Japan's national immunisation program still trails Europe

By David McNeill for EURObiZ Japan

In 1993, Japan stopped using the combination vaccine for mumps, measles and rubella (MMR) in routine immunisations. The Health Ministry said the triple vaccine was linked to side effects, notably non-viral meningitis.

Of the 1.8 million children who were administered it, some had adverse reactions and three children reportedly died. Japan, as a result, remains the only developed country to have banned the MMR combination vaccine, and use separate jabs for measles and rubella.

The ban is controversial. In 2002, then-British Prime Minister Tony Blair cited Japan as an example of the dangers in scrapping the combination vaccine. He said the result was outbreaks of occasionally fatal measles. The vaccine has been the subject of scare stories linked to autism, but studies have failed to uncover any such connection. Indeed, the Japan ban has helped to disprove it — a 2005 study of 30,000 children found cases of autism rose despite the ban.

The MMR ban is not the only problem cited in regards to routine immunisation programs in Japan against potentially fatal diseases. While noting that the country is “catching up with” the European Union and the United States in the number of vaccines available to children, the 2014 European Business Council white paper warns: “Protection by vaccines remains insufficient.”

The report’s lead author is Dr Shunjiro Sugimoto, who chaired the Vaccine Subcommittee of the European Federation of Pharmaceutical Industries and Associations (EFPIA) Japan. He said the combination vaccine for diphtheria, tetanus and pertussis (inactivated polio vaccine) had only just been approved in Japan, “15 years behind Europe”. Dr Sugimoto said that the 5-in-1 or 6-in-1 combination vaccines, produced by adding hepatitis B and/or polio vaccines, though widely used elsewhere, are still unavailable here.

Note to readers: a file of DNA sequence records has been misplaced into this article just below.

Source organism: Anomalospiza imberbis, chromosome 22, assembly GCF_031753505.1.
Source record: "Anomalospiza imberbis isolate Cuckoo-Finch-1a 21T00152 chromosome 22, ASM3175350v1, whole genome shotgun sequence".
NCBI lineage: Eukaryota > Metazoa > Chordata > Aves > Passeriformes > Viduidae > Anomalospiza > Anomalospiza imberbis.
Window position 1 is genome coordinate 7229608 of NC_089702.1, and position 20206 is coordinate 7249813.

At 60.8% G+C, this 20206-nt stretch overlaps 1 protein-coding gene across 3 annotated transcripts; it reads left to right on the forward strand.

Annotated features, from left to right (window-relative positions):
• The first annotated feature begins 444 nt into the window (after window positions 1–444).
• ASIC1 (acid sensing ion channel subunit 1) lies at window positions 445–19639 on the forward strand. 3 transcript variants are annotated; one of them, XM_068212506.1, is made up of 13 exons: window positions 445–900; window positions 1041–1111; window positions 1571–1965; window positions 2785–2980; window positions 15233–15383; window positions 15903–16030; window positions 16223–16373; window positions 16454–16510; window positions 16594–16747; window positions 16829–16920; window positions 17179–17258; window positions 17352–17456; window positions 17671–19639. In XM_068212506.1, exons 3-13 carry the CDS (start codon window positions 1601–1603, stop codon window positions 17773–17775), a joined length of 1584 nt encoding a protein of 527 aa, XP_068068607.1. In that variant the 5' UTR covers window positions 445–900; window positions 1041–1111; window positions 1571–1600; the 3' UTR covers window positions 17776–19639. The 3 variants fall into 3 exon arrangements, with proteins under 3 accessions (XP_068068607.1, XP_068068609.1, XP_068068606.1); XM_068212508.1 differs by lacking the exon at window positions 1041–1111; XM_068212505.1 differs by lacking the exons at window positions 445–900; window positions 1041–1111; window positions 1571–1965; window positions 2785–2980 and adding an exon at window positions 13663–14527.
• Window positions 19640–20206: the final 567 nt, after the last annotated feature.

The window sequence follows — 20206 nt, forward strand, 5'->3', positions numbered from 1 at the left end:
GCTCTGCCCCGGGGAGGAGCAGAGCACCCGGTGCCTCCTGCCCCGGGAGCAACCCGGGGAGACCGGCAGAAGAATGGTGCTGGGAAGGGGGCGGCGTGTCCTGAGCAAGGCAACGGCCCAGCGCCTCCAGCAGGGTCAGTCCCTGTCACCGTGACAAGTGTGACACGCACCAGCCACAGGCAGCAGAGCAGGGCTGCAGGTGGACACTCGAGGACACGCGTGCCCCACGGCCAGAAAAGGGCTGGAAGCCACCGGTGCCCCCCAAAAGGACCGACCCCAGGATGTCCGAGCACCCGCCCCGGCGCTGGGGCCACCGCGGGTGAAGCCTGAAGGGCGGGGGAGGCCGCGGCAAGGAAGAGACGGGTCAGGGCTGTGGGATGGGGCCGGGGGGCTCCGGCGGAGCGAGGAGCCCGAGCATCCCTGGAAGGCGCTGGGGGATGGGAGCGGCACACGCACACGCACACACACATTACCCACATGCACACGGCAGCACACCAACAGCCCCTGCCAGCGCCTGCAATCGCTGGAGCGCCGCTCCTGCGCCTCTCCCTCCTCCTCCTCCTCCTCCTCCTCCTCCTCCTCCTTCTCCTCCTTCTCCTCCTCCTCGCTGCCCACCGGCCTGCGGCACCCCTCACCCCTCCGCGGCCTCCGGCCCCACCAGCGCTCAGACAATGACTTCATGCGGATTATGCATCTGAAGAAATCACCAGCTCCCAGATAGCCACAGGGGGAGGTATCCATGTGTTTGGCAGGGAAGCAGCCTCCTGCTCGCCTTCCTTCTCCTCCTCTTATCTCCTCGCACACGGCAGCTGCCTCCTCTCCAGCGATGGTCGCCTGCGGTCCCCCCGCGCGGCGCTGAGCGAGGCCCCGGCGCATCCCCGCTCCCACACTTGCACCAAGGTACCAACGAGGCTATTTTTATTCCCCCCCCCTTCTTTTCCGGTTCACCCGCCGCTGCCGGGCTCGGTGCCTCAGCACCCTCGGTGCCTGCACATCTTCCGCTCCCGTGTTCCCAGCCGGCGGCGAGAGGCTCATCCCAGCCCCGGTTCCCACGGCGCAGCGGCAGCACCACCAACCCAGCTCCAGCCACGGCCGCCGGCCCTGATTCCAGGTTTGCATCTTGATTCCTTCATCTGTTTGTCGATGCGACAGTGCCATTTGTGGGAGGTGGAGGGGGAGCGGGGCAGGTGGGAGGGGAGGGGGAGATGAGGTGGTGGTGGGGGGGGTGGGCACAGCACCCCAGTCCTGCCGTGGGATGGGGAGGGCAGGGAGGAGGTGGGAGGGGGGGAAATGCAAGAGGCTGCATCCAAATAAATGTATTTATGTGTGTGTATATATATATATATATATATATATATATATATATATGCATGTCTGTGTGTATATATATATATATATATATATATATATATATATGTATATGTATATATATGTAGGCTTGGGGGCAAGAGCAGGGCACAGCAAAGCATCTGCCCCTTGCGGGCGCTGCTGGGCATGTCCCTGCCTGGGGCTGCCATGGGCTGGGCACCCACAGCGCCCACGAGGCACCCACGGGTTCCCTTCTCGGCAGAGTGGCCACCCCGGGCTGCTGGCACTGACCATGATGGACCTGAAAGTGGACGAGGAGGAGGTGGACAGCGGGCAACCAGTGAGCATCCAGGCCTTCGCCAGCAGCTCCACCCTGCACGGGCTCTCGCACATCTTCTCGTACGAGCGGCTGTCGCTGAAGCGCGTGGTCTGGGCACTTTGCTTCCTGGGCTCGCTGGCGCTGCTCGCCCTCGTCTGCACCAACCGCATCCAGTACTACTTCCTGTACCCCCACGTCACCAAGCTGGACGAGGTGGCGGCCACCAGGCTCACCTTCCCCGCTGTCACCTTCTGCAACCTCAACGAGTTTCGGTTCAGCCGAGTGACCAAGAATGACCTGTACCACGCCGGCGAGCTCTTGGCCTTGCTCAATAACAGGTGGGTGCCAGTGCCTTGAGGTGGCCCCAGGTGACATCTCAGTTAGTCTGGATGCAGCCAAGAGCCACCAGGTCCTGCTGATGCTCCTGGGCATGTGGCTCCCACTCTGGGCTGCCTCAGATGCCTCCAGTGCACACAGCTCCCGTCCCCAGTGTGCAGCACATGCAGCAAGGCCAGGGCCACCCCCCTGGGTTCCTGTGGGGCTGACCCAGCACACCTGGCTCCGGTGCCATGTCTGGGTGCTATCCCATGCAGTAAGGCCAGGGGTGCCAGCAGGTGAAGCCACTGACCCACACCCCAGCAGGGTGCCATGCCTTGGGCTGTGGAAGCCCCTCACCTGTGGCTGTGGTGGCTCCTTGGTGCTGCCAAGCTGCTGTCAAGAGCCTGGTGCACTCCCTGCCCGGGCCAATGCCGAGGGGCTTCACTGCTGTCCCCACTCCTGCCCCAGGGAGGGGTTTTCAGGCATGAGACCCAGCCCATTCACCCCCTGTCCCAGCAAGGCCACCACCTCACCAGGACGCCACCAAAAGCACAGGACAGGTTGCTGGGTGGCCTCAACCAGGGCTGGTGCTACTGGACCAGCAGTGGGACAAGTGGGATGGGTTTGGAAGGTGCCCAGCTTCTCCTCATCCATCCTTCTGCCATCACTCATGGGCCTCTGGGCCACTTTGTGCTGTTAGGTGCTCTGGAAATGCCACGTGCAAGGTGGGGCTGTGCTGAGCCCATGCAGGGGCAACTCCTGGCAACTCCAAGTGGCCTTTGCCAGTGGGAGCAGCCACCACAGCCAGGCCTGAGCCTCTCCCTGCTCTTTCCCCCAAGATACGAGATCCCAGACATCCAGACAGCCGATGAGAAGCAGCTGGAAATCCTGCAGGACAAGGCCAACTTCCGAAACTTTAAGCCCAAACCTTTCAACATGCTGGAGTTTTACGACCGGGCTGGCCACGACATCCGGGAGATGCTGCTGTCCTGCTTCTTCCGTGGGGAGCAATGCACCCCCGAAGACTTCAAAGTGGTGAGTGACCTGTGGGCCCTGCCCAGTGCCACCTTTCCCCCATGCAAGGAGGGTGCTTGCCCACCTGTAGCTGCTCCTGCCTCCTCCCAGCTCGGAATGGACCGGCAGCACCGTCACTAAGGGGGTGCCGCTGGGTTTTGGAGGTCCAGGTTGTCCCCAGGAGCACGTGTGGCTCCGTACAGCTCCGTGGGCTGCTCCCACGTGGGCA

In addition, some vaccines, such as for mumps and hepatitis B, are not part of the national immunisation programs. Regular vaccinations cover diphtheria, acute poliomyelitis, measles, rubella, Japanese encephalitis, tetanus and influenza.

“Some experts say the mumps vaccine in Japan may not be as safe as that from abroad,” explains Jun Honda, current chairman of the Vaccine Subcommittee at the EFPIA. “The lack of combinations is an inconvenience, but the ones that are not available are a public health issue.”

The result is that Japanese mothers have to make multiple trips to the doctor for shots. They must ask for vaccines that are not available on the public program and pay out of their own pockets. Perhaps most worrying of all is that stocks may run out during an emergency.

“There have been a number of occasions where there were shortages due to sporadic outbreaks,” points out Simon Collier of the EFPIA.

The most prominent, says Collier, was the swine flu (H1N1) epidemic in 2009, which forced the Ministry of Health, Labor and Welfare to import “a huge amount of flu vaccines from outside Japan.”

About 15 million Japanese had been vaccinated against the disease by the end of 2009. A string of side effects, and over 100 reported deaths, prompted the Health Ministry to launch a probe into the vaccines. In 2013, a rubella outbreak caused another temporary vaccine shortage.

All this underscores the enormous difficulties of keeping millions of people healthy using public programs. But Honda is among many experts who say Japan’s sluggish bureaucracy is needlessly putting lives at risk.

“The Health Ministry takes a lot of time to make decisions and to put these vaccines into national vaccine programs,” he laments. One reason, Honda says, is that Japan lacks vaccine expertise. The difference in the number of Health Ministry experts compared to the National Institute of Infectious Diseases in the United States is in the order of 1 to 10, he estimates.

Japan’s Health Ministry says it “cannot deny” that its decisions take time, but counters that public safety comes first.

“In the case of MMR, we decided that we needed a newer, safer vaccine, and have asked the Japanese Association of Vaccine Industries to develop one,” says Yoshihisa Ota, an industry spokesman. “Measles and rubella vaccines are currently given individually. Mumps is still voluntary.”